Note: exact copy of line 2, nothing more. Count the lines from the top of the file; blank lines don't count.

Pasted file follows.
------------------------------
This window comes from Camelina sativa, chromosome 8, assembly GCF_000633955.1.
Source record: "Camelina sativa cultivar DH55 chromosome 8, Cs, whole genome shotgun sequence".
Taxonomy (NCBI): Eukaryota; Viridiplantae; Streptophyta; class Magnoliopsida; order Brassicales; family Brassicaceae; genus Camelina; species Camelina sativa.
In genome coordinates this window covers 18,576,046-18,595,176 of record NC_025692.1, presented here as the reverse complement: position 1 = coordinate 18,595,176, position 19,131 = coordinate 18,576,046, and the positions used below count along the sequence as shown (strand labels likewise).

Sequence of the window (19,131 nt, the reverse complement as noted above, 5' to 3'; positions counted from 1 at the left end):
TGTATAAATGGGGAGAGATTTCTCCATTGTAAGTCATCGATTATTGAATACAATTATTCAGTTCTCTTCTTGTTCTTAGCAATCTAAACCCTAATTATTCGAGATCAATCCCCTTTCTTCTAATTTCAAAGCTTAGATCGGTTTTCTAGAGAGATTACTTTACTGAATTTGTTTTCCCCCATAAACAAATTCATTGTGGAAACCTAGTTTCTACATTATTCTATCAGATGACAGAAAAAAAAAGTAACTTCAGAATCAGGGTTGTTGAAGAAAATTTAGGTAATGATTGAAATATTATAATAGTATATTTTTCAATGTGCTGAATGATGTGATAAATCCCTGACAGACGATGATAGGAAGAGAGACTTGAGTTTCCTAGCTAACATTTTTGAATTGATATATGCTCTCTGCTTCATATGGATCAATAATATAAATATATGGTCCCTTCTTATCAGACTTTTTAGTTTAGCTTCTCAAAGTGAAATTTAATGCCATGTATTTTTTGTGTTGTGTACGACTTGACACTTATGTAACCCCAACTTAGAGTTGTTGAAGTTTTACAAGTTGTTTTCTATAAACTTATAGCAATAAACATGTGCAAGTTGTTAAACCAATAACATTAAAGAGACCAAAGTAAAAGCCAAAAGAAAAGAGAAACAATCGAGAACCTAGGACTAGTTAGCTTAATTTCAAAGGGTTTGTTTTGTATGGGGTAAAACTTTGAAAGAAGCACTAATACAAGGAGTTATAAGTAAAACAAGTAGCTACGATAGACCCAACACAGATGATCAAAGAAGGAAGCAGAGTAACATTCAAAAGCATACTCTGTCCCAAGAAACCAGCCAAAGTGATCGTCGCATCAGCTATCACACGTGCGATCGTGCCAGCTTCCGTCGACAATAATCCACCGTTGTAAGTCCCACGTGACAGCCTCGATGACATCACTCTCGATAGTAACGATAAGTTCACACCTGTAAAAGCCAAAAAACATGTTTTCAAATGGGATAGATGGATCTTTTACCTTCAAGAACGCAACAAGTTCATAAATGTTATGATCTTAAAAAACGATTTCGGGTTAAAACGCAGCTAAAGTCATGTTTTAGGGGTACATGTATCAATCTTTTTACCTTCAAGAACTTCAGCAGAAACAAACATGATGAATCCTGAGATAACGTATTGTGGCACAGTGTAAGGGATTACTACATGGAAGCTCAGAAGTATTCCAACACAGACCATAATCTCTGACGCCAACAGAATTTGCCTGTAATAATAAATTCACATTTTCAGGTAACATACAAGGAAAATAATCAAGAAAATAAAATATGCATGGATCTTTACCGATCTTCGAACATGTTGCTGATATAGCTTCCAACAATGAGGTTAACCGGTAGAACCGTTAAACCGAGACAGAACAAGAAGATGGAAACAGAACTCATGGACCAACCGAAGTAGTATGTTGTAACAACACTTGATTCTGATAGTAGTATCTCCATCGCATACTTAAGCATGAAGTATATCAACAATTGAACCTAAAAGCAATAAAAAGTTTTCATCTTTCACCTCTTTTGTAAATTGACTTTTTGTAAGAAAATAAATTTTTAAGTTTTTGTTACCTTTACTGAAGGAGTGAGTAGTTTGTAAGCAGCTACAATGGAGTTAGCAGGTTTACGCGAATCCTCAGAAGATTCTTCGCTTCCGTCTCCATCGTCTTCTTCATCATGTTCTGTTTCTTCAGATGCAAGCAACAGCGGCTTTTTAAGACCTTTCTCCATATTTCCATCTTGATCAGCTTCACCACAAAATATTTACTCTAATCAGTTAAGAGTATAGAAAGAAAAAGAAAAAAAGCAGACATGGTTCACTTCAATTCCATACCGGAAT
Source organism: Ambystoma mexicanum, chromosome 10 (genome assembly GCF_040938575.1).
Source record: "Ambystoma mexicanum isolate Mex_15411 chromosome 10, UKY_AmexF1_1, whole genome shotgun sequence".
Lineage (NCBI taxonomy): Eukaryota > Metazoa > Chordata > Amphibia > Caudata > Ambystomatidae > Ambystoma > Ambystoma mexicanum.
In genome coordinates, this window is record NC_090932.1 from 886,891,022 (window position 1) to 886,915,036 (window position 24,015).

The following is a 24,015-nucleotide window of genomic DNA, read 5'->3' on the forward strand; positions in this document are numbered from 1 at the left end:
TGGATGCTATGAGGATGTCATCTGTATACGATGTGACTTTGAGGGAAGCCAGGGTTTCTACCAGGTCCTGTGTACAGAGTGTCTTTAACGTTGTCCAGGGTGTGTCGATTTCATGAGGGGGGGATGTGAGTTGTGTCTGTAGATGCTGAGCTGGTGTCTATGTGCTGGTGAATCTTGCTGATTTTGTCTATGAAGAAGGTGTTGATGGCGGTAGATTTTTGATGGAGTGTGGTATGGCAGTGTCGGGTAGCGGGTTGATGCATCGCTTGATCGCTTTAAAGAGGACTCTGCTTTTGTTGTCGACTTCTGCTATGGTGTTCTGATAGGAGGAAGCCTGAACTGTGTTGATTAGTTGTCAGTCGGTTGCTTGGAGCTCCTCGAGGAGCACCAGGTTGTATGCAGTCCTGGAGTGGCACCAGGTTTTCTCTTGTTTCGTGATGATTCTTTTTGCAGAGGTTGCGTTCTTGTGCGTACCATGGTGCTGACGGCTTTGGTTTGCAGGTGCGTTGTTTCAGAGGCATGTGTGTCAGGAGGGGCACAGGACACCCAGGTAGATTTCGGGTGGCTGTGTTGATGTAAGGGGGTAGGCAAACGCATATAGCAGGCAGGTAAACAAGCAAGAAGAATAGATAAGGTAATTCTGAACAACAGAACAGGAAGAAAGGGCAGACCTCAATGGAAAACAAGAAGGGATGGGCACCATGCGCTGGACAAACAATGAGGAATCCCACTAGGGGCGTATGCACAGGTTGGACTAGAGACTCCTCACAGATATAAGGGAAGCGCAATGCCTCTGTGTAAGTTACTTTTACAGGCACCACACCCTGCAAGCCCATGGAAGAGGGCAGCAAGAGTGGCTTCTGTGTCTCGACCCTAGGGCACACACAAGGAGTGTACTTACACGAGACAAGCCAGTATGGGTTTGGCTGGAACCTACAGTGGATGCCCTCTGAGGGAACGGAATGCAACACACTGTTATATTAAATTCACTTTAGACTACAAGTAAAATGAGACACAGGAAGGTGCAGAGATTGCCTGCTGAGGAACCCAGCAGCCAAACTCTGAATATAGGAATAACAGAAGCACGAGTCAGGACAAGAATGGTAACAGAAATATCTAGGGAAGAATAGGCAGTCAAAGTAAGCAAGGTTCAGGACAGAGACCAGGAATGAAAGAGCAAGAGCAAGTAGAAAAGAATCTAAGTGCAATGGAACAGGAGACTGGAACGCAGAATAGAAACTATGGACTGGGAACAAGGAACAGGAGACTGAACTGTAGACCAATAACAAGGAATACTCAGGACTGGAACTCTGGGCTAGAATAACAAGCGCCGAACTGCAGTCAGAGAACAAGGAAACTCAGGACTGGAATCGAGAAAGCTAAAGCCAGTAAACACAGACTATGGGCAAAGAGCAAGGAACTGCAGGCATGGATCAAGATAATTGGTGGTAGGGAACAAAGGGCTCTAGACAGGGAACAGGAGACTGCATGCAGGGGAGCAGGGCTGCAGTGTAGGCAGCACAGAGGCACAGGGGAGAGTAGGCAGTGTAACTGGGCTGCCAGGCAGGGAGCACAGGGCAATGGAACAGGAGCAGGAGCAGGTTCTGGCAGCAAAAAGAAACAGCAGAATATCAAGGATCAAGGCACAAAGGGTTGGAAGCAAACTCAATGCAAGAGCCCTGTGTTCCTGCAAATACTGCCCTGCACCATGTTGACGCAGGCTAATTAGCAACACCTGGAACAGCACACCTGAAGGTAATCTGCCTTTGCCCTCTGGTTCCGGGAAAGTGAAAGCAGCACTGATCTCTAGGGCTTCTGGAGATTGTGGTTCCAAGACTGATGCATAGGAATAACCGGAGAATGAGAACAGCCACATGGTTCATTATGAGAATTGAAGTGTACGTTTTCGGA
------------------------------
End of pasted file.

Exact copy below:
Source record: "Camelina sativa cultivar DH55 chromosome 8, Cs, whole genome shotgun sequence".